Sports photographer Arthur Ward led a photography workshop in Regina on Saturday. (Photo by Arthur Ward)
Aspiring sports photographers had a chance to learn from a seasoned veteran at a workshop in Regina on Saturday.
“Sportrait” specialist Arthur Ward was on hand at the Saskatchewan Science Centre, schooling interested parties on the ins and outs of what makes a gripping sports photo.
Exposure: in camera and on the field.
Ward’s prowess with a camera is rooted in a lifetime of experience, though not all of it has been behind the lens.
“I’ve always had an interest in sports. Growing up, I just loved going out and being active,” Ward said.
Ward competed in track and field for 15 years and recently did a five-year stint at the University of Regina with the Cougars.
“It was actually when I came to the U of R, that’s the point when my love of sports and my interest in photography merged,” he said.
Ward photographed for the university newspaper The Carillon. Eventually, given his love for sport, he gravitated to shooting the Cougars teams, he said.
Sports photography is rarely a static exercise. It’s fast-paced work, but requires more than a long lens and a machine-gun shutter, Ward said.
“You have to be patient,” he said. “It’s easy to go after the action. It’s easy to follow the ball. It’s easy to point your lens in the direction that everybody’s looking.”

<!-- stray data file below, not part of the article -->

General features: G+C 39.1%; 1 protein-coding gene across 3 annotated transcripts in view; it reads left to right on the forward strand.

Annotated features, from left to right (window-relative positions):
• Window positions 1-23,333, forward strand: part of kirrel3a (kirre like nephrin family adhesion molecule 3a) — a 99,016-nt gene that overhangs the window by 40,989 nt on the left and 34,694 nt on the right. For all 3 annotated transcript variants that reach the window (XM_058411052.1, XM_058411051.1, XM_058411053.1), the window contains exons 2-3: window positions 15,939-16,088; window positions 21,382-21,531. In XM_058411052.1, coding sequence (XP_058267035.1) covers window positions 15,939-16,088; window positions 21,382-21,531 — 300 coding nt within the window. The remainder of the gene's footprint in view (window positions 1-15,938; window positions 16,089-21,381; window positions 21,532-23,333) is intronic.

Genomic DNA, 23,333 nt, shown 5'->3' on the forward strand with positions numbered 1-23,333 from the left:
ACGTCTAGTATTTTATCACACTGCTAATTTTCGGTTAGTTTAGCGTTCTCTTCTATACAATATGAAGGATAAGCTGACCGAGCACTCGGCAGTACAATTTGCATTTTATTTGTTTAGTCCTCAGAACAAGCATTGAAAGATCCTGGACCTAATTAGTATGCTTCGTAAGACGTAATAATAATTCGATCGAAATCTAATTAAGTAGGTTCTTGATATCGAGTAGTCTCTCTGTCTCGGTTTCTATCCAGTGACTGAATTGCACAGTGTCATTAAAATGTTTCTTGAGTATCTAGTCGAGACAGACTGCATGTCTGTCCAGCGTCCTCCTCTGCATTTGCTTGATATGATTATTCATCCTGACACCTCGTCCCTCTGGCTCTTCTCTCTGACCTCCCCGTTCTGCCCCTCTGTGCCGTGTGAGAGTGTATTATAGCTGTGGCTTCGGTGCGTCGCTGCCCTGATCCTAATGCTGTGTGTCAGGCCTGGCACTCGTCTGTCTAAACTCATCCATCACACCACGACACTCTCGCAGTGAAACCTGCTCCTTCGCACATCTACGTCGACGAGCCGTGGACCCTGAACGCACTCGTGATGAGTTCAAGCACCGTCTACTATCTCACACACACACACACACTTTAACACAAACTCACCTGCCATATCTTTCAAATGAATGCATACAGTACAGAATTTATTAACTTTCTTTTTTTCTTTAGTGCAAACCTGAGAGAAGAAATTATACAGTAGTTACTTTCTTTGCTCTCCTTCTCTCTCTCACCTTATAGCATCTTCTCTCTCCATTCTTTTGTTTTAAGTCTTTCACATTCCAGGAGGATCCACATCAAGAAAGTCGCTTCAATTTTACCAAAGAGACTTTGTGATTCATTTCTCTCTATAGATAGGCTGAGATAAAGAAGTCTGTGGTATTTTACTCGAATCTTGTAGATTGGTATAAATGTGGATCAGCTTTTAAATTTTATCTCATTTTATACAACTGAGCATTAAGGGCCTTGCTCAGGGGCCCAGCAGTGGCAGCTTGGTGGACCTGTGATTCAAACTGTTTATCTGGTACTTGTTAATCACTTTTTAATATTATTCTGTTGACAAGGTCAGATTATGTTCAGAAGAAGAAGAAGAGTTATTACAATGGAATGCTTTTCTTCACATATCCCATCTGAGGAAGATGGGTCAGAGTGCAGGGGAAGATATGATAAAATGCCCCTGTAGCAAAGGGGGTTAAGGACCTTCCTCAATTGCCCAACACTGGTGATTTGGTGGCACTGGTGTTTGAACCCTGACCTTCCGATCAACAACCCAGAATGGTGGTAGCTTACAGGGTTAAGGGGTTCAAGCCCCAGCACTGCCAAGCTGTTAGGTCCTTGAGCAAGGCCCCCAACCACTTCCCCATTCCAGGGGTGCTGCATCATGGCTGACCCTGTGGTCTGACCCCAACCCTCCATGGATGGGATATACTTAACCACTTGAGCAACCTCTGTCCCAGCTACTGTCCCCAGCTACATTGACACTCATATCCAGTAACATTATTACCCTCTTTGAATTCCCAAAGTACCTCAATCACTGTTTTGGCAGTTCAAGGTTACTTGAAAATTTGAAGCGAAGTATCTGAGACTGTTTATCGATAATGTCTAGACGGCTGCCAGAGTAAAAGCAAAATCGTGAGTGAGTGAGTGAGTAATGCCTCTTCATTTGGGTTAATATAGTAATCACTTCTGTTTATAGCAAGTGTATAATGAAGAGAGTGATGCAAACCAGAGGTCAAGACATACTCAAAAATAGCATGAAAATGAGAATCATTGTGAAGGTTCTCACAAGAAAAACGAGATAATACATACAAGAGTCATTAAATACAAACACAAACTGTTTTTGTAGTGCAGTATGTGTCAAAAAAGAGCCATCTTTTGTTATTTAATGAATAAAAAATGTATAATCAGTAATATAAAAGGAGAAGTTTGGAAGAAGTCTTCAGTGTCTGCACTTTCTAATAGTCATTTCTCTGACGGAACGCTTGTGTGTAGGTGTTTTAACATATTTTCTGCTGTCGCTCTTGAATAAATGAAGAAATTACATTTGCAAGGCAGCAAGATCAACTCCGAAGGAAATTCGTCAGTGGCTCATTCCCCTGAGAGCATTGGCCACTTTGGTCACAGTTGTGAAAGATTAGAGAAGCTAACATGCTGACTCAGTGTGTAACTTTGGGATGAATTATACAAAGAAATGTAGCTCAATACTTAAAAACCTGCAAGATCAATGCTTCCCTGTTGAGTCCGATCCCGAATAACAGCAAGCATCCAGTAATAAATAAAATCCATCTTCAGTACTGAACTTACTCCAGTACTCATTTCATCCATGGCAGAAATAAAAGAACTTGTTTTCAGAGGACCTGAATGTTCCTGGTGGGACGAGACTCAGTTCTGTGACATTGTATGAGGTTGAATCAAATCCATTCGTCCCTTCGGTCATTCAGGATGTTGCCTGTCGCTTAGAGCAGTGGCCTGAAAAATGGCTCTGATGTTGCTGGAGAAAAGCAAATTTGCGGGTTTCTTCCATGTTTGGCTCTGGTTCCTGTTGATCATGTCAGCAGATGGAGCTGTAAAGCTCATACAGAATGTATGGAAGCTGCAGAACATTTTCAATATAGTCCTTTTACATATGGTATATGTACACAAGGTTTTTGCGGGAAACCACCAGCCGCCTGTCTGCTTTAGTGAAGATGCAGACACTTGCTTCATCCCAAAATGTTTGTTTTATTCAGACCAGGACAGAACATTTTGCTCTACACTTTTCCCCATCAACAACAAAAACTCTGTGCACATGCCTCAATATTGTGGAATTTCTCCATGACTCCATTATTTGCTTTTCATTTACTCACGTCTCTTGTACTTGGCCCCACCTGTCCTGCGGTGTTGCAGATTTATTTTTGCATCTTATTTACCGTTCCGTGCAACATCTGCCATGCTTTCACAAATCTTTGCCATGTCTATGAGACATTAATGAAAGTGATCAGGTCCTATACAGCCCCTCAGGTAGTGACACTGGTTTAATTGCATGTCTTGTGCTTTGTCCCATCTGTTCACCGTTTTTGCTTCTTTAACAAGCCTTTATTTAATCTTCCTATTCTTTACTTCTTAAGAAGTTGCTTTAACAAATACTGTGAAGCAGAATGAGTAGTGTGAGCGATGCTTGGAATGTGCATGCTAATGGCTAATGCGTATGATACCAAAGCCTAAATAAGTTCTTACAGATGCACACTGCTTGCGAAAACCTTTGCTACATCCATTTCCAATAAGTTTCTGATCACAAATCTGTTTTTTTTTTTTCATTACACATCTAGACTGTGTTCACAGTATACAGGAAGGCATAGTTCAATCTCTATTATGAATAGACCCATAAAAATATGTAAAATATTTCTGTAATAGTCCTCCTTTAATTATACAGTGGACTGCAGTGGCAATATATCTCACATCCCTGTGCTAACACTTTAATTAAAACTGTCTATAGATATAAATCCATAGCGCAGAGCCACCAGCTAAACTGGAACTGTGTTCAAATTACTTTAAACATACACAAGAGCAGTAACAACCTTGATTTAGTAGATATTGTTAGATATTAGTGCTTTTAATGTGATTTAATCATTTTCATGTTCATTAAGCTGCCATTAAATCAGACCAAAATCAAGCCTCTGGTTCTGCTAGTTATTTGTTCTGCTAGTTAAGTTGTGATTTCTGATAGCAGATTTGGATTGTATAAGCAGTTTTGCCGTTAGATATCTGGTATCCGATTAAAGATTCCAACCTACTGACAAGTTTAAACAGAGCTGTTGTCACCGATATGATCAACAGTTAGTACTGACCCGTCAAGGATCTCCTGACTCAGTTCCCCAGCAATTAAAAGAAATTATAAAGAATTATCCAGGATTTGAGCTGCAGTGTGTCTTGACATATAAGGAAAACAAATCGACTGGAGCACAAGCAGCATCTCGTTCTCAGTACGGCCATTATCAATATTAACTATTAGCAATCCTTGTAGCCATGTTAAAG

“But if you’re patient and you know what you’re looking for, you can get the magazine cover shot, so to speak.”
Often times, the best photos are the ones none of the other photographers saw, he said, noting that exclusivity adds value to an image.
Taking a risk
He recalled Cougars men’s basketball game a few years back. The game was coming down to the wire in the fourth quarter. Regina was trailing by a few points and the players on the bench were full of emotion. Ward decided then that he’d forget the game and just focus on the bench.
He knew it was a risk.
“When you decide to do something like that, it’s like the universe is working against you,” he said, recalling the anxiety he felt as he missed shot after shot on the court.
Finally, a home-team player sunk a three-point shot and the players on the bench went wild. Ward’s camera immortalized the moment – a victory on both sides of the lens.
Getting to know the athletes is also a part of what Ward does, and he likes to chat with them about things other than sport, he said.
“Believe it or not, by just knowing little things that appeal to them and what makes them click, you can sort of read their minds,” he said.
“It sounds a bit far-fetched,” he admitted, but said that knowing the athletes helps him anticipate their movements on the field.
The workshop was designed as a “collaborative event” where students could take the lead and teach the group about their own approaches and techniques.
“I find, within the field of photography or most creative fields, it’s all about collaboration,” Ward said.
“That’s how you grow as an individual in photography.”